HARRIET MONROE at Poetry magazine, John Crowe Ransom at The Kenyon Review, Philip Rahv and William Phillips at Partisan Review - the most distinguished of America's "small magazines" have had strong editorial hands at their helm. The same has been true of the Quarterly Review of Literature. Its editor, Theodore Weiss, was an accomplished poet and popular teacher, but his most significant contribution to American literary life was his editorship of the magazine for nearly 60 years.
The magazine was founded by Weiss and Warren Carrier in 1943, and Weiss became sole editor a year later, though thereafter he was assisted in the production, administrative chores, and editorial selections of the magazine by his wife, Renee, whom he had married in 1941. They worked closely as a team and, with the exception of the writing of his own poems, Weiss shared all his literary activities with her. As a Princeton colleague noted, the couple clearly liked each other a lot, and it showed.
Born in 1916, Weiss had grown up in Pennsylvania and took his BA from that state's Muhlenberg College in 1938, then an MA from Columbia University in 1940. After teaching at several universities as an instructor, he settled after the Second World War at Bard College in Annandale-on-Hudson, New York, where he taught for 20 years before moving to Princeton in 1966.
He was a productive academic, who wrote extensively on both English and American literature (including a book on Shakespeare's early plays, The Breath of Clowns and Kings, 1971) but his greatest energies were reserved for his magazine and for his own poetry. Though he never enjoyed the success of contemporaries such as Robert Lowell, John Berryman, or Randall Jarrell, Weiss was a prolific poet, whose best work was tightly constructed, introspective but elliptical, sometimes terse.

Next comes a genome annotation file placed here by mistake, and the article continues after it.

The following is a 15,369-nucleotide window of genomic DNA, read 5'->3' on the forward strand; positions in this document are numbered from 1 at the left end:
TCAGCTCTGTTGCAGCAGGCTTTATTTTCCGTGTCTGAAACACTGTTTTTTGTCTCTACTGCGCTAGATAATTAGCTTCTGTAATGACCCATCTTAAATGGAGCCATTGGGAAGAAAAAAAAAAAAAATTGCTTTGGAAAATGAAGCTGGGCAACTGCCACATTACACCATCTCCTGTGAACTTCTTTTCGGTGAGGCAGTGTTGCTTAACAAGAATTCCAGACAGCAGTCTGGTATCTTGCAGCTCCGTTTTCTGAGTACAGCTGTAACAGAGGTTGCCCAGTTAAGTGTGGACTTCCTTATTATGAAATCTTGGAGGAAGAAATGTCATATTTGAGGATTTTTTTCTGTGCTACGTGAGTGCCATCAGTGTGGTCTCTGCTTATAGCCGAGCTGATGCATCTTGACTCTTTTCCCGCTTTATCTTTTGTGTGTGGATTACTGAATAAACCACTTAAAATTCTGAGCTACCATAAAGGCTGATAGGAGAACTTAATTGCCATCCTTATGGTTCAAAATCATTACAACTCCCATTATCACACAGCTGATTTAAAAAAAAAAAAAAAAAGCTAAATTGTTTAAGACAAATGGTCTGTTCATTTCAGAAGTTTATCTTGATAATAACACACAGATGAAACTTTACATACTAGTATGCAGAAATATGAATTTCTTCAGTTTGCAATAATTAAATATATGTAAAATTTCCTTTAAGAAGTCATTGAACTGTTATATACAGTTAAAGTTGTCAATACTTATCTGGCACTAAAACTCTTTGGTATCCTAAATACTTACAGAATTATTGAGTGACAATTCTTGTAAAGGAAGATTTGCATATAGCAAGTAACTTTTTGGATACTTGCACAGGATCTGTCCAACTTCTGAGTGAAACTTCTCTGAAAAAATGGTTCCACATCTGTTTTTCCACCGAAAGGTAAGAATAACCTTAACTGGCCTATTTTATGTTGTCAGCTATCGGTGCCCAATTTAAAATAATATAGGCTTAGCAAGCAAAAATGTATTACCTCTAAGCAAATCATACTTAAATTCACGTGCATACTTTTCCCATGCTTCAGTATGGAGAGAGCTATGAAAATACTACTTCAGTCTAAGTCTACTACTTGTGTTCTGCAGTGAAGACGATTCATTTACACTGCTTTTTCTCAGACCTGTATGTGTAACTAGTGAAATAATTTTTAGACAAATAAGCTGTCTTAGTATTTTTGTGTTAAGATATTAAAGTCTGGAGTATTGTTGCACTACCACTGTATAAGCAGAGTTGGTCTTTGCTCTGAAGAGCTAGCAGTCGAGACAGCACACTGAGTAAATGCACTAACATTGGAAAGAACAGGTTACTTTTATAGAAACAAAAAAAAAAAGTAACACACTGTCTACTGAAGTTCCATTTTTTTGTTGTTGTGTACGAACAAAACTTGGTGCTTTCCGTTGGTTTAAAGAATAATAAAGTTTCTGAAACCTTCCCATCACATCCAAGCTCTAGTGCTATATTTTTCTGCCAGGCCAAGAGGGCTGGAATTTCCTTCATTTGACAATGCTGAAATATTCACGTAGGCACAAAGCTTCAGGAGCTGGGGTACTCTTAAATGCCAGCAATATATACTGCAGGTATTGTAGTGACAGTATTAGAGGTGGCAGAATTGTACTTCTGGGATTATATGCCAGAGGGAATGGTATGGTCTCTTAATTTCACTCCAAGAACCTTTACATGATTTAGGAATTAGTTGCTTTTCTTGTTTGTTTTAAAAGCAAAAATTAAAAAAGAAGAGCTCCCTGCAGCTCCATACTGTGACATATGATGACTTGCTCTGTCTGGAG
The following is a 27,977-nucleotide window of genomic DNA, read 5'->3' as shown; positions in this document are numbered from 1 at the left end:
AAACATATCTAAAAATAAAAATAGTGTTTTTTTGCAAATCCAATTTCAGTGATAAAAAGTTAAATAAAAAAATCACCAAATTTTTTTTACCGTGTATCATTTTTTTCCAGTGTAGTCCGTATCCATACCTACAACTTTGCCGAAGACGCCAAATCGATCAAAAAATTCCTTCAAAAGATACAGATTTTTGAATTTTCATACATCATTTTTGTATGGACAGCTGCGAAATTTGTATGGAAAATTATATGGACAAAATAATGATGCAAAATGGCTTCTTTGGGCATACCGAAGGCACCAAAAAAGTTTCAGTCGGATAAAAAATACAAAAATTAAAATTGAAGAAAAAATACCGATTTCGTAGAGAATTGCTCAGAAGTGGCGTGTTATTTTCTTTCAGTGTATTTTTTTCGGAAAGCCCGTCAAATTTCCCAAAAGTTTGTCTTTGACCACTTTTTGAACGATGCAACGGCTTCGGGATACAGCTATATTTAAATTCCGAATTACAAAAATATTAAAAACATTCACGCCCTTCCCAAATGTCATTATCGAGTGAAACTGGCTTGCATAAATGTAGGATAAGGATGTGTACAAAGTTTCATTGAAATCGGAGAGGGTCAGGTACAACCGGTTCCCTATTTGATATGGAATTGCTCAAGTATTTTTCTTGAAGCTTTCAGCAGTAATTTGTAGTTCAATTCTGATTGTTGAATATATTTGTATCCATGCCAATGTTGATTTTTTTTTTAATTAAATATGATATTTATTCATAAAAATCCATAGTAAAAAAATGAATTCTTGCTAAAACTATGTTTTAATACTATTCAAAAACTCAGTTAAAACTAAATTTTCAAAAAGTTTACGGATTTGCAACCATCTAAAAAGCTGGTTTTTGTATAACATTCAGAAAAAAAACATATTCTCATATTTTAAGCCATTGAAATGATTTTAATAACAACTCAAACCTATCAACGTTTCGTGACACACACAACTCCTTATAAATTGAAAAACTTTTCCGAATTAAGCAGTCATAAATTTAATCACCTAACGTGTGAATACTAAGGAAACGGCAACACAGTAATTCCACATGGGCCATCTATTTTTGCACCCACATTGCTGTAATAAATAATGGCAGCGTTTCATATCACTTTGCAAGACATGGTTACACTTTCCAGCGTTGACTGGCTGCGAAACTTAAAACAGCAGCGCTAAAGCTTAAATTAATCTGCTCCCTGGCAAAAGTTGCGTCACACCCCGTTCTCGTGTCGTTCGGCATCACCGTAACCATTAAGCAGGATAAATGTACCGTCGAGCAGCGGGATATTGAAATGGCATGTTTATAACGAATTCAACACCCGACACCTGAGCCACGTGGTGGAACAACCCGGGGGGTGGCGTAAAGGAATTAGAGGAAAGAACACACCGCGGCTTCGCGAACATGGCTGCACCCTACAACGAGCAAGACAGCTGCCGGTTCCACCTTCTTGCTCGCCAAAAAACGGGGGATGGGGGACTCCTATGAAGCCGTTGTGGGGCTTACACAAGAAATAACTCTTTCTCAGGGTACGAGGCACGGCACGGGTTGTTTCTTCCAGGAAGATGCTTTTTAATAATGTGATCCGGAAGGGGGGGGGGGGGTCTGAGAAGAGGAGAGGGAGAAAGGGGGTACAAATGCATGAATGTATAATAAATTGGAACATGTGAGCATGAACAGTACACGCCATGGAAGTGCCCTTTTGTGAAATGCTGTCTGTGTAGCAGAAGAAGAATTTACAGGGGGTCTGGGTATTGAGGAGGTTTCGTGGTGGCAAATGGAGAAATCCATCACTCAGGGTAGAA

In his lyric poems Weiss is never especially melodic, and his work can be seen at its best in his longer poems, notably his book- length work Gunsight, a verse narrative published in 1962. It takes the form of an interior monologue of a wounded GI in the Second World War as he slips out of consciousness before surgery. Recoveries (1982), another long narrative poem, consists of imagined dialogue between an American art conservator and the characters in the medieval Italian fresco he is restoring. In all, Weiss published 12 books of poems, including a collected poems, From Princeton One Autumn Afternoon, in 1987.
As an editor, Weiss from the first showed eclectic taste, publishing work from a range of established figures and new, younger writers. Work by Ezra Pound, e.e. cummings, Wallace Stevens (who praised the young Weiss's eagerness and inquisitiveness) and Ralph Ellison appeared in early issues, as did several sections from William Carlos Williams's masterpiece, Paterson. The journal did not confine itself to English-language writers, and indeed made a reputation for itself as a home for translation, devoting an entire issue in 1945 to Kafka, at a time when much of his work was not available in English. Other foreign writers receiving special attention included Montale, Leopardi and Holderlin.
The selection of new young writers was particularly impressive; in retrospect they …